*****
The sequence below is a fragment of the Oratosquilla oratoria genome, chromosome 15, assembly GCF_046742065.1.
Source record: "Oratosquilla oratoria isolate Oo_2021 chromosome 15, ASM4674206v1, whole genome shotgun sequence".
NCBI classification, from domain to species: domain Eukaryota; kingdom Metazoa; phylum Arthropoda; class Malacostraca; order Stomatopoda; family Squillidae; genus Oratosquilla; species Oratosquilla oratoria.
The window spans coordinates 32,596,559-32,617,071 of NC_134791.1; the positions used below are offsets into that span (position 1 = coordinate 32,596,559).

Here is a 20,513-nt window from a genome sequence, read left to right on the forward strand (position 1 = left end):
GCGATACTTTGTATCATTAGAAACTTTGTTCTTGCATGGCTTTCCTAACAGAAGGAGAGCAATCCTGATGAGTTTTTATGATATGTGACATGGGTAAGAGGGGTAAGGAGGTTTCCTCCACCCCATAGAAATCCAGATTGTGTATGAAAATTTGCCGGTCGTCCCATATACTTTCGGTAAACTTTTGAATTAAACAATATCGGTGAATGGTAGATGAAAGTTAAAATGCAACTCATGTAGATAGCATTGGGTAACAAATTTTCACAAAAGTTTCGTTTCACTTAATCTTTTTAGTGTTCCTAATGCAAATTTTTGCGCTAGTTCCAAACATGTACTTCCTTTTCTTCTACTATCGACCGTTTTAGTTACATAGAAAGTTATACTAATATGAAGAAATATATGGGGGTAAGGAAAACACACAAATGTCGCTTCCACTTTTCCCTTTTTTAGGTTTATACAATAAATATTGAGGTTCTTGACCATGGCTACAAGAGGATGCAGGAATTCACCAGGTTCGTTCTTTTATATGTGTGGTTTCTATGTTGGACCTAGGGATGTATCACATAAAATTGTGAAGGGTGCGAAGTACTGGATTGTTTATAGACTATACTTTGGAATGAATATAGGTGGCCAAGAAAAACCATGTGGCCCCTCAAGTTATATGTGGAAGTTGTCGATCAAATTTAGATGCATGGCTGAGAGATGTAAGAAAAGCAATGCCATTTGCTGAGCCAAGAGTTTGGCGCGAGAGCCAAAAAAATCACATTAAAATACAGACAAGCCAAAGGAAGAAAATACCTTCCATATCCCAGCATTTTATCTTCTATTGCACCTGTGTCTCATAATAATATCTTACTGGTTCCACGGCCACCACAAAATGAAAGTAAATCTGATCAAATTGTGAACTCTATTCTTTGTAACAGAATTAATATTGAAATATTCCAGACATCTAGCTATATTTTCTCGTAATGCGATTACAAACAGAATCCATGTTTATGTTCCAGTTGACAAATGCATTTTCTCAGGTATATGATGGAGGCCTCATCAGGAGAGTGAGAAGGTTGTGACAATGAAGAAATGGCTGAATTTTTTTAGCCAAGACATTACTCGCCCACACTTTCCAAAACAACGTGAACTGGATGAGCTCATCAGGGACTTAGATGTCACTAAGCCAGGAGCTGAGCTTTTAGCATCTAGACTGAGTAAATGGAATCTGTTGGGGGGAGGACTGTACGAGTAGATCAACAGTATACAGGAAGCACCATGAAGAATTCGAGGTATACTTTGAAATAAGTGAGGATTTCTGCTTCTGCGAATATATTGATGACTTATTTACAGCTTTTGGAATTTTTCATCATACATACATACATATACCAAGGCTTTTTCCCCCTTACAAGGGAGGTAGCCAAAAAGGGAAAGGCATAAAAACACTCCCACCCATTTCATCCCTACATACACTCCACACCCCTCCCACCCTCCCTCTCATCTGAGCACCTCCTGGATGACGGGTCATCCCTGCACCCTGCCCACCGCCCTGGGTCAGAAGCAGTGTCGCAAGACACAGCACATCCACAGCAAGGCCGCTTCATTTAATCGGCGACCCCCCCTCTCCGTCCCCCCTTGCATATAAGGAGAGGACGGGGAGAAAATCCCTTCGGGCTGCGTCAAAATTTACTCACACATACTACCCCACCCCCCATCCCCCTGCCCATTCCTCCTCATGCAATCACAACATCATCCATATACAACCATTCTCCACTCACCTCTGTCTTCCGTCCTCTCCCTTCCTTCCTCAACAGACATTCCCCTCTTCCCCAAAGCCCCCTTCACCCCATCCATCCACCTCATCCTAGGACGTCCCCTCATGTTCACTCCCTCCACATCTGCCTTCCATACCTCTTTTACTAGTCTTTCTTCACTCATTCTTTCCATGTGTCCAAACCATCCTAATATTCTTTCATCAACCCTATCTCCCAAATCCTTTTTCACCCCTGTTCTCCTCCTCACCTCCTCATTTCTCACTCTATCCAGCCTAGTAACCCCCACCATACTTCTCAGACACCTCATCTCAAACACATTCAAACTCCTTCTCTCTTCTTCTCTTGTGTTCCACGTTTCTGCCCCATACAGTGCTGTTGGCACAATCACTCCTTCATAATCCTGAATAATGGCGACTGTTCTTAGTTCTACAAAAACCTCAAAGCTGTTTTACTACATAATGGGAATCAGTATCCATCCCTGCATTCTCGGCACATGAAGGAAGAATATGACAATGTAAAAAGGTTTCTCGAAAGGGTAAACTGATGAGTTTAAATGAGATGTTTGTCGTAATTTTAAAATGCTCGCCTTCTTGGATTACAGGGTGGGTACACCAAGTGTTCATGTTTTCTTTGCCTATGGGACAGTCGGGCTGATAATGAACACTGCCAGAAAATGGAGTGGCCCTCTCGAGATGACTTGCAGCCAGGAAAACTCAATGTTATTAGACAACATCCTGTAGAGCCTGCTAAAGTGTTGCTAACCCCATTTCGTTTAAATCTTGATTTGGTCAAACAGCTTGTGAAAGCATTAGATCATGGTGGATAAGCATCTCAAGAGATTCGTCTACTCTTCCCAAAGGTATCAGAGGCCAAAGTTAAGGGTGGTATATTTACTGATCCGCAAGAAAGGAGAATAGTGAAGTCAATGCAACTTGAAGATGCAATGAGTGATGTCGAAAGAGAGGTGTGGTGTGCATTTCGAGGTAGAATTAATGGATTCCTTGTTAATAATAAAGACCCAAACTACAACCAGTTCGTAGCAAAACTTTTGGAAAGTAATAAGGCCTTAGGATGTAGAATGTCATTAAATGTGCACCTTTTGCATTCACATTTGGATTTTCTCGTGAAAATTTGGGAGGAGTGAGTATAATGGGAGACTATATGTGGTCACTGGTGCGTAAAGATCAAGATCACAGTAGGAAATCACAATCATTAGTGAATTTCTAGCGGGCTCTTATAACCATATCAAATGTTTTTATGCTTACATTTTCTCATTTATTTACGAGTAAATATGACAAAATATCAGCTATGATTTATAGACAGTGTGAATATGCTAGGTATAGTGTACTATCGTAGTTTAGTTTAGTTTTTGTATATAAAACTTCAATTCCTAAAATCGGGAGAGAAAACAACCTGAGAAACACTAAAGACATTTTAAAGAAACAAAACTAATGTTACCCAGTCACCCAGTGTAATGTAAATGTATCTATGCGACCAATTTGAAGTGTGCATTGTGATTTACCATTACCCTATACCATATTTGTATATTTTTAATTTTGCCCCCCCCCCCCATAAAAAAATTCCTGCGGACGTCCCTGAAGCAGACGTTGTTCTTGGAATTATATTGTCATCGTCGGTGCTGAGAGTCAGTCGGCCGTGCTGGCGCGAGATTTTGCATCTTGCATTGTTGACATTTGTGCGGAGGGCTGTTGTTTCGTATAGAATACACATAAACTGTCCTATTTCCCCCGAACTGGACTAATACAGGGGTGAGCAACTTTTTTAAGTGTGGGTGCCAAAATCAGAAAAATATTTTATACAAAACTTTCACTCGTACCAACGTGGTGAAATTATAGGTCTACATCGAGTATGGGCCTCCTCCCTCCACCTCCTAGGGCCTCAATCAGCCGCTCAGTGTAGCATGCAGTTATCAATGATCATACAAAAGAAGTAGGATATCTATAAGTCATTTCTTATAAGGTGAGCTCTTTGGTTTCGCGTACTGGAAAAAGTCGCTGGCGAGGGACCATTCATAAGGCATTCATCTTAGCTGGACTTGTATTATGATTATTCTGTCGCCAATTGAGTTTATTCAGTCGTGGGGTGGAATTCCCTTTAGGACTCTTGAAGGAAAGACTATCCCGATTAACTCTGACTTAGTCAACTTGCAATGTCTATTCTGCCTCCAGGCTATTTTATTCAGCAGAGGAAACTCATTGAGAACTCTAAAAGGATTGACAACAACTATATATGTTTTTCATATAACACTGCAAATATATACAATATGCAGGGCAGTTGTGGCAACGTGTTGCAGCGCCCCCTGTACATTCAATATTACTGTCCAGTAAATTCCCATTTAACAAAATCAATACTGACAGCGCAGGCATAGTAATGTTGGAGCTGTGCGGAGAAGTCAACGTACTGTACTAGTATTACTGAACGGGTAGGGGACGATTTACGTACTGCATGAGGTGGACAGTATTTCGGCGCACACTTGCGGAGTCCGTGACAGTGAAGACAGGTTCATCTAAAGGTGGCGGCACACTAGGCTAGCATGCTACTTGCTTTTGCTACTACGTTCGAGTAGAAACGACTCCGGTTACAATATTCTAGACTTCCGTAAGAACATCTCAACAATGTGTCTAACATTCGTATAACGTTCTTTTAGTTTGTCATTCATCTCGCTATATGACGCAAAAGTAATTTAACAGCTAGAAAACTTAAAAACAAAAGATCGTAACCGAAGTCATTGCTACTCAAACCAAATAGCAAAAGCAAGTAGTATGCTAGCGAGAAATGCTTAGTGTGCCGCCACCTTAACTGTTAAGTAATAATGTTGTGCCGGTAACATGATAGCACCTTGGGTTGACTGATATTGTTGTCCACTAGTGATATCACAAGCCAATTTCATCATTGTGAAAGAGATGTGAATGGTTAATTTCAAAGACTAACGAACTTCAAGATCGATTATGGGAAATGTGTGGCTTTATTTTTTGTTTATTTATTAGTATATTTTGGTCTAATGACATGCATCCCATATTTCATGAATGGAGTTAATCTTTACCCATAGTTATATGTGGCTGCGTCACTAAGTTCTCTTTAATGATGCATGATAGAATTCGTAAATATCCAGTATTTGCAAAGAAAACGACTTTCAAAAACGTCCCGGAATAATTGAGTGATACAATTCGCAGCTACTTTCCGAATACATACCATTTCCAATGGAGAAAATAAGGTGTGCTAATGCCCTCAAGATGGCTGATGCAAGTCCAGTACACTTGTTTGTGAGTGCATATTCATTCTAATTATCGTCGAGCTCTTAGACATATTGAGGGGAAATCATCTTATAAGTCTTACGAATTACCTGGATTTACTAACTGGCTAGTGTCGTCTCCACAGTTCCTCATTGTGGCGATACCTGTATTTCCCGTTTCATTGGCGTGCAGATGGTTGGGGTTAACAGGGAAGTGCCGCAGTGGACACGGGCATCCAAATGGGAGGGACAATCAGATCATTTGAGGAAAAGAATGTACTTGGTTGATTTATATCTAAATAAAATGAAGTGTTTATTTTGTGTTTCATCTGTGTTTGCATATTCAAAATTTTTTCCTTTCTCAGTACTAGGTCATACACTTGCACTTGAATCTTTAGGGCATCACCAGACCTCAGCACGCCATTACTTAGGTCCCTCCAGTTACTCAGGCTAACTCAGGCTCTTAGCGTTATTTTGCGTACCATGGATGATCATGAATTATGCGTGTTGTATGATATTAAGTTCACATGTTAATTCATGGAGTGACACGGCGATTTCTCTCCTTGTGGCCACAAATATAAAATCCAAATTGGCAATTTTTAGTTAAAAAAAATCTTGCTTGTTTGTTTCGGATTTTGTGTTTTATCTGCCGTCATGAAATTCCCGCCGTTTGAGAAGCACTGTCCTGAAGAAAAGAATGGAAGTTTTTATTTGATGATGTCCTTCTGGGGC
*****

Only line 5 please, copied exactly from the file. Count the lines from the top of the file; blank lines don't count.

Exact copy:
Here is a 20,513-nt window from a genome sequence, read left to right on the forward strand (position 1 = left end):